We’ve filled up the room with dead horses, though we’re poor small things. I don’t have an answer. I stand, run my fingers between the tiles, her feet swinging from the counters while we’re drawing the same line back and forth until we’ve both become inaudible.

The day before we were accidental witnesses to a man on the platform who lurched and met the ground with blood that pooled to a thick shadow. Today I feel like I’ve been stepped on. We phoned help, told the woman at the gate but any more we were useless; the train came. Walking home she told me about unrolling her mother’s clothes from the drawers and pulling at the threads for three days after the funeral. She was the nicest she knew how. We made it to our house where there had to be something to do– build something or stir something– like to prove we were still in this world while the air stayed smelling of iron.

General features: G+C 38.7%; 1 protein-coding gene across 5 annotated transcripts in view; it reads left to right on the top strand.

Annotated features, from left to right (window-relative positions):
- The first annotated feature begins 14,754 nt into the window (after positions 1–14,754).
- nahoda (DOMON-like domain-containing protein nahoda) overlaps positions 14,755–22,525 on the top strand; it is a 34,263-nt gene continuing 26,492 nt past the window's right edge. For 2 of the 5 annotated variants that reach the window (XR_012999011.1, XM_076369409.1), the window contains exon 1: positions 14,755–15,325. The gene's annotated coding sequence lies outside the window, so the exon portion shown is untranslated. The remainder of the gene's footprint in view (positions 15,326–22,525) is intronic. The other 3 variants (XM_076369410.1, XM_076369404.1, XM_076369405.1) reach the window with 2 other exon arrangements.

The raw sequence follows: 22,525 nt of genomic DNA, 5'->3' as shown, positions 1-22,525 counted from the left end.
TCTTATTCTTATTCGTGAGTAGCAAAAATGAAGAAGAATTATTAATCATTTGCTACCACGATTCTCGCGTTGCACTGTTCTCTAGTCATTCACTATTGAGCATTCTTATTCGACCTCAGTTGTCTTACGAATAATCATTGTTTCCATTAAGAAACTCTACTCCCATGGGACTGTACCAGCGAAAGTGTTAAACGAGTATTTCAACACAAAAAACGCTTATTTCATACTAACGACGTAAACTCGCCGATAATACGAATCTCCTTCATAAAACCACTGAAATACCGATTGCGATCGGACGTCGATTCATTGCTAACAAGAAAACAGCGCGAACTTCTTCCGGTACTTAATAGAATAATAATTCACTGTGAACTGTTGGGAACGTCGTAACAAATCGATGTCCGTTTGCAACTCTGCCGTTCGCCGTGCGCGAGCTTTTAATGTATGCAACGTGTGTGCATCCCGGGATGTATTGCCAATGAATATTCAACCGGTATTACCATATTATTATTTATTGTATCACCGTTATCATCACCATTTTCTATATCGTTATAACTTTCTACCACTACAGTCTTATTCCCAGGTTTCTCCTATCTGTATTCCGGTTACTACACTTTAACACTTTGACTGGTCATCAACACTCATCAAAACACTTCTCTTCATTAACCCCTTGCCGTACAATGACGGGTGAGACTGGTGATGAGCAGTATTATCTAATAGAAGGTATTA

I want to sit down and talk. I feel horrible.

I could make her clothes, sew her up in a thick cloth. I could wrap it around her for days, leave her breathing but remote. It keeps spilling out of her that we’re at a loss, things are uneven– if it could only drip from her tongue to the soft web I could build around her, taking what was edgeless and spongy between us, it disappearing in the threads. This was one small ominous disaster, not a series.

Her feet swinging I tell her I don’t know, slip my hand in the hollow cave behind her knee and move away.

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